As the stare decisis rule obliges our courts and tribunals to follow the precedents set by the Supreme Court of Appeal, the latter judgment seems to have set the standard for the time being.  It appears that the enquiry into the likelihood of confusion and deception involves a value judgment incorporating inter alia the specific goods in relation to which a trade mark is filed, the type of consumer, the manner of use and in which the goods are acquired – all judged on a case by case basis.  Of course, while the Supreme Court of Appeal is the court of final instance in all non-constitutional matters, the Trade Mark Tribunal was in fact incorporated by statute.  Some may therefore ask whether it was necessary for the SCA to go into such a complex analysis of the likelihood of confusion or deception, or whether the enquiry into the likelihood of confusion or deception should solely be based on the test as set out in Cowbell Holdings AG.  Their questions should, however, be deemed rhetorical (or at least responded to with a blank stare).  Confusion in the spice aisle will hardly ever have the same consequences as confusion or instances of confusion in a pharmacy; hence the stricter test for likelihood of confusion when pharmaceutical products are concerned.  After all, a life is at stake. Not a pot roast.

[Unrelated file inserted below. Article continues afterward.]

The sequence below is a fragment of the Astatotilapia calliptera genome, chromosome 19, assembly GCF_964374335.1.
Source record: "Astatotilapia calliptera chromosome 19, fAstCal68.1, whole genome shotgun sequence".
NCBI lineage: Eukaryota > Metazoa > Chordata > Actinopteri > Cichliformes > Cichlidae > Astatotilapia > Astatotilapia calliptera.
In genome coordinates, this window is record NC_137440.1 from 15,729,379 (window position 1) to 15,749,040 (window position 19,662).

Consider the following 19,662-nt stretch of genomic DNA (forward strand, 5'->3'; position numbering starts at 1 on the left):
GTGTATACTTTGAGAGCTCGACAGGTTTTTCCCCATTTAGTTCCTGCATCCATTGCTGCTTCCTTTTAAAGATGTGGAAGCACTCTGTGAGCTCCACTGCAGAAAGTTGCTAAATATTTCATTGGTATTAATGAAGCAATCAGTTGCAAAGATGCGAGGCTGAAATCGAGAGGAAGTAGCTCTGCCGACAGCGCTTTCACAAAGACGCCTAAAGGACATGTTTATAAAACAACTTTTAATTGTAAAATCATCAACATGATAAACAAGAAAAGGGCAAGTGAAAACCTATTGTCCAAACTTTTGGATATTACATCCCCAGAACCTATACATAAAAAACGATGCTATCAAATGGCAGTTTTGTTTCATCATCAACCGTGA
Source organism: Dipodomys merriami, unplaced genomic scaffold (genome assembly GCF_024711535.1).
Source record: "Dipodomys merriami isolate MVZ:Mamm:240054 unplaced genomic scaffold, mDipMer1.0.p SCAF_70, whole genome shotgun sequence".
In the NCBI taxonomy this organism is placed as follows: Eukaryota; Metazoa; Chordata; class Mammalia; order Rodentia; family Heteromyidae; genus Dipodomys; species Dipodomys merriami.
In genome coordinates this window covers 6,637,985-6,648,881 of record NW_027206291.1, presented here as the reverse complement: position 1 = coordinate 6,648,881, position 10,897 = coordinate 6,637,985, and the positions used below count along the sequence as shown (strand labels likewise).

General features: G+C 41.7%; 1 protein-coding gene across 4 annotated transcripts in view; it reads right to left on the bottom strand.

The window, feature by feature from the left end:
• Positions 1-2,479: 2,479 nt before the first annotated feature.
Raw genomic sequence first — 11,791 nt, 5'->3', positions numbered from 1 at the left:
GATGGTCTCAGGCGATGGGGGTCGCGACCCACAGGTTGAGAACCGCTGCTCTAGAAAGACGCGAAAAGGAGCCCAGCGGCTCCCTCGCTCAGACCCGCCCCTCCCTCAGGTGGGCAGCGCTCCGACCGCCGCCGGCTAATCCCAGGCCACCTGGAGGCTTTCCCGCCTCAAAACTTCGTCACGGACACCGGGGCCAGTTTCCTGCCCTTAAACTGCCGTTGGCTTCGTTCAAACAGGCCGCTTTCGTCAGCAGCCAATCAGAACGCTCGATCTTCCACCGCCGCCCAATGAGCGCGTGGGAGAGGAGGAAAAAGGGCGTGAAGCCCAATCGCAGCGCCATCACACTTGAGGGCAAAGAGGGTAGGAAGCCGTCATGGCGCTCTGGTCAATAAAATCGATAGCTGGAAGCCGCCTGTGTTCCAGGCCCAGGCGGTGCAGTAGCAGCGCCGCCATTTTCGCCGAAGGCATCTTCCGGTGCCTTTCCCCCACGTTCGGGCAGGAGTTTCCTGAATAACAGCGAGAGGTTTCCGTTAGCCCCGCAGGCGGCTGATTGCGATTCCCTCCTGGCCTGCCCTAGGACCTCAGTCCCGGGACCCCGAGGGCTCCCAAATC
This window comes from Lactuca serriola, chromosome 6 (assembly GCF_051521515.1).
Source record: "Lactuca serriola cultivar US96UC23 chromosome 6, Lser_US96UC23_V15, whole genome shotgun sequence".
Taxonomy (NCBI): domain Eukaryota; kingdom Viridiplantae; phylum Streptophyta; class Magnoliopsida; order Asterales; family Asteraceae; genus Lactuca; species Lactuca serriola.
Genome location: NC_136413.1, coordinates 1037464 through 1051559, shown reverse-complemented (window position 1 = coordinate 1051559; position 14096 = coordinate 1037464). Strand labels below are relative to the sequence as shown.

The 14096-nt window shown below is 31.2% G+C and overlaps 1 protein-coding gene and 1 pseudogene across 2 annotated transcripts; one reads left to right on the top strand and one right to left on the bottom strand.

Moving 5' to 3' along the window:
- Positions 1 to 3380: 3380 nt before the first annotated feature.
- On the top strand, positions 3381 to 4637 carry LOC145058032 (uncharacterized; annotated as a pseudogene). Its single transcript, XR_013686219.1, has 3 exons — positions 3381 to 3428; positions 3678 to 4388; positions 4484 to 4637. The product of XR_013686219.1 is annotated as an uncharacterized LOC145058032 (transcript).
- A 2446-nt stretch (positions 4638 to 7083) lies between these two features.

By Marius Roetz